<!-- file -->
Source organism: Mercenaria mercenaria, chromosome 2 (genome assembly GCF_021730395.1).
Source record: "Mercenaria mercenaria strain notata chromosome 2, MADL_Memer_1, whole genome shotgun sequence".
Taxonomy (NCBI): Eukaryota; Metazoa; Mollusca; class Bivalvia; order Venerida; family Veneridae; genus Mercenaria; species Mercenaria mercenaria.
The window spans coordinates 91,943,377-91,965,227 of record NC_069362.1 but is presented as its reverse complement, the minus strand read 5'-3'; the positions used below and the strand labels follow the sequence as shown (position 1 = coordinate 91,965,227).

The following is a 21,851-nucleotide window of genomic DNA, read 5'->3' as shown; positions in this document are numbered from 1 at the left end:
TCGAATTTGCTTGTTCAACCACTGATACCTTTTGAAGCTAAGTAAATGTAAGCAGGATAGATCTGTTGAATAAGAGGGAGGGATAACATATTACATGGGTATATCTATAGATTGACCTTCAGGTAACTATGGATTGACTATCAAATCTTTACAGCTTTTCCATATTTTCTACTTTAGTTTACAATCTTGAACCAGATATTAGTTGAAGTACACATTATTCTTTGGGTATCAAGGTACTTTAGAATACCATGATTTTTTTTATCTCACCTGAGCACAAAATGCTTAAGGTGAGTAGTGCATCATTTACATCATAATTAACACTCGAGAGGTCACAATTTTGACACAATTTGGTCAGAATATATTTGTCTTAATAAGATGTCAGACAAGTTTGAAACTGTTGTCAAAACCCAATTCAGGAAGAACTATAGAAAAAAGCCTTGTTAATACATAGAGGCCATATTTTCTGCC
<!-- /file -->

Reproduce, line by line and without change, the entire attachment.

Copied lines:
Source organism: Mercenaria mercenaria, chromosome 2 (genome assembly GCF_021730395.1).
Source record: "Mercenaria mercenaria strain notata chromosome 2, MADL_Memer_1, whole genome shotgun sequence".
Taxonomy (NCBI): Eukaryota; Metazoa; Mollusca; class Bivalvia; order Venerida; family Veneridae; genus Mercenaria; species Mercenaria mercenaria.
The window spans coordinates 91,943,377-91,965,227 of record NC_069362.1 but is presented as its reverse complement, the minus strand read 5'-3'; the positions used below and the strand labels follow the sequence as shown (position 1 = coordinate 91,965,227).

The following is a 21,851-nucleotide window of genomic DNA, read 5'->3' as shown; positions in this document are numbered from 1 at the left end:
TCGAATTTGCTTGTTCAACCACTGATACCTTTTGAAGCTAAGTAAATGTAAGCAGGATAGATCTGTTGAATAAGAGGGAGGGATAACATATTACATGGGTATATCTATAGATTGACCTTCAGGTAACTATGGATTGACTATCAAATCTTTACAGCTTTTCCATATTTTCTACTTTAGTTTACAATCTTGAACCAGATATTAGTTGAAGTACACATTATTCTTTGGGTATCAAGGTACTTTAGAATACCATGATTTTTTTTATCTCACCTGAGCACAAAATGCTTAAGGTGAGTAGTGCATCATTTACATCATAATTAACACTCGAGAGGTCACAATTTTGACACAATTTGGTCAGAATATATTTGTCTTAATAAGATGTCAGACAAGTTTGAAACTGTTGTCAAAACCCAATTCAGGAAGAACTATAGAAAAAAGCCTTGTTAATACATAGAGGCCATATTTTCTGCC